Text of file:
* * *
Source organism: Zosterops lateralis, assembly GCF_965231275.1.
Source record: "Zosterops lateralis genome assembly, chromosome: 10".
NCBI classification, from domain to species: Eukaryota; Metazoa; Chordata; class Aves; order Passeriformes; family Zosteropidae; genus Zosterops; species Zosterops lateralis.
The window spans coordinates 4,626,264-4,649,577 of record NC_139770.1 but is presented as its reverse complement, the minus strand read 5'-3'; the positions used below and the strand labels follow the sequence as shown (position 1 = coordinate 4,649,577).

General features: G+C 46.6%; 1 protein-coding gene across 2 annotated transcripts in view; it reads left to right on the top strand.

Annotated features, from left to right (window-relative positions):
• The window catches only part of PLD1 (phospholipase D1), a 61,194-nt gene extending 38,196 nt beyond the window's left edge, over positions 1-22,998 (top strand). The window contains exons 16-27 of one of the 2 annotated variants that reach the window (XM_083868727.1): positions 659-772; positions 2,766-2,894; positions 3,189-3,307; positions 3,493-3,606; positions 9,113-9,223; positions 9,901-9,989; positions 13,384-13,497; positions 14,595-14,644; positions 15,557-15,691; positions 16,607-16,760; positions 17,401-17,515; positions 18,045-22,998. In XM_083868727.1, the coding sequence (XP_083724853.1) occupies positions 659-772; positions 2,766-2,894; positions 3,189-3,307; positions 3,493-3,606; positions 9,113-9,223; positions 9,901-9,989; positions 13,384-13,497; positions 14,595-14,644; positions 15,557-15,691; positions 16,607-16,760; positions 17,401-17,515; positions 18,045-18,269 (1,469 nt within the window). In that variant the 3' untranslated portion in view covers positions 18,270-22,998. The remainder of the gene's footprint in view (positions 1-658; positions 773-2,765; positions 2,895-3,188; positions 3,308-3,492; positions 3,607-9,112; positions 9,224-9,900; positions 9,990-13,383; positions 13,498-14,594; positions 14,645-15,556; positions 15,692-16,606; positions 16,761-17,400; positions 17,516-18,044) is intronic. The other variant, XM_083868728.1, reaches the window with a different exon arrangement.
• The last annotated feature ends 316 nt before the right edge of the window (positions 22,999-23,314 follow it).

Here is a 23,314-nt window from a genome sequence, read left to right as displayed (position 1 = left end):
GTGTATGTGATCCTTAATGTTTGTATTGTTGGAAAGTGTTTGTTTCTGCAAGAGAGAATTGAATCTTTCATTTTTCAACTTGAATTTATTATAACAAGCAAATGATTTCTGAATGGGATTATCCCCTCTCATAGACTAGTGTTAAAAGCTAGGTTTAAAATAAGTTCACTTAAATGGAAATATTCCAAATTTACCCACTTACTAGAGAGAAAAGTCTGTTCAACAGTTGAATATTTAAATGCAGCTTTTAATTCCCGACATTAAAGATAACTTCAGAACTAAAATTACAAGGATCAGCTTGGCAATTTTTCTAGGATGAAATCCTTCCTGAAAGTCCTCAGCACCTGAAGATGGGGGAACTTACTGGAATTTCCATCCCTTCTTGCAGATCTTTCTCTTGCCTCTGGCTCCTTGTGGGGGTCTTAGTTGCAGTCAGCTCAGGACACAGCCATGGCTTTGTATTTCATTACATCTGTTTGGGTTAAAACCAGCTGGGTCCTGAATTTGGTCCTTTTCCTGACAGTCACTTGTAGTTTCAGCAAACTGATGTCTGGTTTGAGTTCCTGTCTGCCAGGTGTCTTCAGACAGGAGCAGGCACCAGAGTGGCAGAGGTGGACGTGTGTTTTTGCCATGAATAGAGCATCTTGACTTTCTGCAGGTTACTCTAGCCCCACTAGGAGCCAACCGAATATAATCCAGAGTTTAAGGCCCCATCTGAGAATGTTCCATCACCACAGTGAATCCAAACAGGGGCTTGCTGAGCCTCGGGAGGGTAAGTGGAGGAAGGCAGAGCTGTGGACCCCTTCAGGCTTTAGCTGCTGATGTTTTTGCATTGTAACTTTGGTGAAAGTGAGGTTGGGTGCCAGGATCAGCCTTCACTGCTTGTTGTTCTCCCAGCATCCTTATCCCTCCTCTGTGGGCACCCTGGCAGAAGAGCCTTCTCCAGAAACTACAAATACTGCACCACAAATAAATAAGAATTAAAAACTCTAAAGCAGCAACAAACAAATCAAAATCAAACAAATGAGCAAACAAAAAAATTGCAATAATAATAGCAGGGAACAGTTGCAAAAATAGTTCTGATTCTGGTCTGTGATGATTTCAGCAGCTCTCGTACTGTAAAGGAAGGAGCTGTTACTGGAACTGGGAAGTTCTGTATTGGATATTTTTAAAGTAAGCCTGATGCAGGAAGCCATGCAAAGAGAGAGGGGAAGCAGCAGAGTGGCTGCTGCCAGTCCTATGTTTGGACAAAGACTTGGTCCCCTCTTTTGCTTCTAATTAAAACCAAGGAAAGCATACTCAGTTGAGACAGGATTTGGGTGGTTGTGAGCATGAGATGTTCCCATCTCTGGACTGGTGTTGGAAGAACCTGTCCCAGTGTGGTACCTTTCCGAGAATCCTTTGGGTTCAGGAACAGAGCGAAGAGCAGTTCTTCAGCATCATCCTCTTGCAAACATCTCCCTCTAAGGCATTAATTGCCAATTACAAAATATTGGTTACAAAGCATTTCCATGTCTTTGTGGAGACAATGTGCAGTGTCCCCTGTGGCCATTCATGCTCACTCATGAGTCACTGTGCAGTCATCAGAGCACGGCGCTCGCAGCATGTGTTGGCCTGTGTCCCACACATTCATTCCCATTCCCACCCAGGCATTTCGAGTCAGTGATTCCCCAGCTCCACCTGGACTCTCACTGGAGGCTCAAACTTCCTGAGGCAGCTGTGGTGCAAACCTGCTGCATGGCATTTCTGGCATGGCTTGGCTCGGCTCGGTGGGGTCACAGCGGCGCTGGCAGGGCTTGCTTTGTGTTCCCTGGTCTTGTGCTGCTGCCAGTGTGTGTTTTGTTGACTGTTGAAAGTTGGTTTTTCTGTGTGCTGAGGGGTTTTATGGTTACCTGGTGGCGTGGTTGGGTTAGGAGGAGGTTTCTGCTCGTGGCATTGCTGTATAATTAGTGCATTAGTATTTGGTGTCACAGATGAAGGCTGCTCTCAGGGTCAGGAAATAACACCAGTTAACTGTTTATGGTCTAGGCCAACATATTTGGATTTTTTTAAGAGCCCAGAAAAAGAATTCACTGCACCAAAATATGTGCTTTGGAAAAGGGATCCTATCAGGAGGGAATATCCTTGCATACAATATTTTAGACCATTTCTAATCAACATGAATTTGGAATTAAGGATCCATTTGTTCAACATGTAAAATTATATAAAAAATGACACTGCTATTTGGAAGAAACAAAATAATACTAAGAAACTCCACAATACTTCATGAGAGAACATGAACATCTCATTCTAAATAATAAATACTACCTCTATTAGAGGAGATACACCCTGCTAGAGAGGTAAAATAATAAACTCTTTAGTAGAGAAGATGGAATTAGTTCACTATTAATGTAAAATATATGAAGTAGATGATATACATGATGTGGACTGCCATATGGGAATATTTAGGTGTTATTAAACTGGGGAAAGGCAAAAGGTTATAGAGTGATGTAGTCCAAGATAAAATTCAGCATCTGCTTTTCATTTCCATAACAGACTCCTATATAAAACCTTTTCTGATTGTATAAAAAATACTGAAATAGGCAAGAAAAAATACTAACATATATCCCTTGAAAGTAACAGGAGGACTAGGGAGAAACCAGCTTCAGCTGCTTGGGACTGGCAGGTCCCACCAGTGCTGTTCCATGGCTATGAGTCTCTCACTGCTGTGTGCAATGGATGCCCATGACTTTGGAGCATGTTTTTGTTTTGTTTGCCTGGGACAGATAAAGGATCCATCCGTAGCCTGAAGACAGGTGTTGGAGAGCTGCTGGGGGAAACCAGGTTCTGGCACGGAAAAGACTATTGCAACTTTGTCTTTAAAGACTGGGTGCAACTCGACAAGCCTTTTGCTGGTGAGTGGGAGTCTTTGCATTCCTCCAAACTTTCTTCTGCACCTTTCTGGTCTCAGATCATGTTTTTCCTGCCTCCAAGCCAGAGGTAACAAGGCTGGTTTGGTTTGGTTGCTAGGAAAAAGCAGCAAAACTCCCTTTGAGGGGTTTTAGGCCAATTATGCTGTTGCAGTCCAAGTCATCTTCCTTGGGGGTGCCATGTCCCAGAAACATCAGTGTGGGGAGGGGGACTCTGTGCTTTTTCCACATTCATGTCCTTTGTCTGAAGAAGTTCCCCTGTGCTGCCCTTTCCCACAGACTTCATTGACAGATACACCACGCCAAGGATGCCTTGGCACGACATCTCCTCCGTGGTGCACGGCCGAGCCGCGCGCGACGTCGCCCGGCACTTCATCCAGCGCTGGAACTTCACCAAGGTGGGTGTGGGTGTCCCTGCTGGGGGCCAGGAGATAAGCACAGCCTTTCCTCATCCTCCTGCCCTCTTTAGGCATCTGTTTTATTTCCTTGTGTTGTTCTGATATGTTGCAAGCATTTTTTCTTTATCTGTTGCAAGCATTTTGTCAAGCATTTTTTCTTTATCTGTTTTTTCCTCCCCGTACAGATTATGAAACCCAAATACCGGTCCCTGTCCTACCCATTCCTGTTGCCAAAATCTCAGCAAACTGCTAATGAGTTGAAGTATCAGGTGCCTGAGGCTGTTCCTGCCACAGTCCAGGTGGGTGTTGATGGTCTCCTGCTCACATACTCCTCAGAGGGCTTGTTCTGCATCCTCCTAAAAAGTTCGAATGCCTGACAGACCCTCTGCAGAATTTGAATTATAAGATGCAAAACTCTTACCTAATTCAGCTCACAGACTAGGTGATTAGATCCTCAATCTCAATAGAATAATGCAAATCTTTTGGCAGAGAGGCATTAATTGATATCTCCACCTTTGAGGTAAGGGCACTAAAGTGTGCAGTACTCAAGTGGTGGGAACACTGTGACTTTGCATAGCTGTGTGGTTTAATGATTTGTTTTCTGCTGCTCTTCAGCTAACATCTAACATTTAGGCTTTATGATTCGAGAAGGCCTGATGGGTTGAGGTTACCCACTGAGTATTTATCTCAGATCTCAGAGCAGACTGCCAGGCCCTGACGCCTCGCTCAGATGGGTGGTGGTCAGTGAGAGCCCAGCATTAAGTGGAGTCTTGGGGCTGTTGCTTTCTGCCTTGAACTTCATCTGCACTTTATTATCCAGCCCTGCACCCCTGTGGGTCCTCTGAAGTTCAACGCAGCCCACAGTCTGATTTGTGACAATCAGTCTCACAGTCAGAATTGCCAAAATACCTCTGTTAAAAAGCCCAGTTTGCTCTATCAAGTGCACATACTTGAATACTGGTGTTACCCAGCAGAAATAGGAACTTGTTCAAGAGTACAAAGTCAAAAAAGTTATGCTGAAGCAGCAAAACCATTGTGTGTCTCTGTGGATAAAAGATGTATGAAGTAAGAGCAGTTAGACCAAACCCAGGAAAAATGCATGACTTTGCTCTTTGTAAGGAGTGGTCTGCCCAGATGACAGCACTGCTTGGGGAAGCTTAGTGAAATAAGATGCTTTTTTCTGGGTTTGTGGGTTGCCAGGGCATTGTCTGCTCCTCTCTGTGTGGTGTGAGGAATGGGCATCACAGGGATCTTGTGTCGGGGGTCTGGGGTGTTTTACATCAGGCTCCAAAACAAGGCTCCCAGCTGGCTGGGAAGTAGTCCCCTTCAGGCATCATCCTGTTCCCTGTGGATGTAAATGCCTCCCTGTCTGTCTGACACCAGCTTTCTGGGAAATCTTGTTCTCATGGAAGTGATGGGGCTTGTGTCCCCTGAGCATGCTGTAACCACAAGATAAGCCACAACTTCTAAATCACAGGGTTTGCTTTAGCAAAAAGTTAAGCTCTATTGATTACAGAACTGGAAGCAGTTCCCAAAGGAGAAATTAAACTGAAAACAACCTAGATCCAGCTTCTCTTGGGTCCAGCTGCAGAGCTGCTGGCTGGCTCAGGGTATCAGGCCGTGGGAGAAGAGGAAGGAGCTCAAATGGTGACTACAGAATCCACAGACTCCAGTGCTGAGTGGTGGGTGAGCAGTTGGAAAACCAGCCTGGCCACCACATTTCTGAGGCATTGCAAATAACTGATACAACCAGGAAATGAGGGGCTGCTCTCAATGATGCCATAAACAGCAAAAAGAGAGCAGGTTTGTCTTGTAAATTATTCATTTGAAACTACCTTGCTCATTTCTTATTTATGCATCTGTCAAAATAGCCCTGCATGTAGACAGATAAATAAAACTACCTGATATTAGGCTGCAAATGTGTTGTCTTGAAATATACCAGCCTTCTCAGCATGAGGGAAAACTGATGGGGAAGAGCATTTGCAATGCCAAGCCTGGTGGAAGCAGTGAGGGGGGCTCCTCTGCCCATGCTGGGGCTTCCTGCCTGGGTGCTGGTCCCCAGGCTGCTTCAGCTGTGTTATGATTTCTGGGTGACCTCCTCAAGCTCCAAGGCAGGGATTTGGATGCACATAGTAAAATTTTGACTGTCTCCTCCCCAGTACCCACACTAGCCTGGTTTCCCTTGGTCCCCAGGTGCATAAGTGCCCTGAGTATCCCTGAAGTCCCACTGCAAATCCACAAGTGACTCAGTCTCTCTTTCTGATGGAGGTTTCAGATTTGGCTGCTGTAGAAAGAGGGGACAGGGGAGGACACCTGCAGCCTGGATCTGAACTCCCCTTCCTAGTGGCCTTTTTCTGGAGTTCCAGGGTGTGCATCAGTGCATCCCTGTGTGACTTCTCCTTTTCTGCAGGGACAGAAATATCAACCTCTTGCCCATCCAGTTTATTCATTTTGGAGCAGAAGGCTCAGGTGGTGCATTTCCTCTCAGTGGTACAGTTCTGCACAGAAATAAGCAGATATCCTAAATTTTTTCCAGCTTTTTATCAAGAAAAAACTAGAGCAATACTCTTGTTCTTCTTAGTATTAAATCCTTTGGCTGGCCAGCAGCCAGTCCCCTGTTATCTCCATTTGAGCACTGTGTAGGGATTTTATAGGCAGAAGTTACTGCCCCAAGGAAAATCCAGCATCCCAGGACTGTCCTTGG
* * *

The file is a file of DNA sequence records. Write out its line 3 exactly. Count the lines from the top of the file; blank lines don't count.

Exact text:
NCBI classification, from domain to species: Eukaryota; Metazoa; Chordata; class Aves; order Passeriformes; family Zosteropidae; genus Zosterops; species Zosterops lateralis.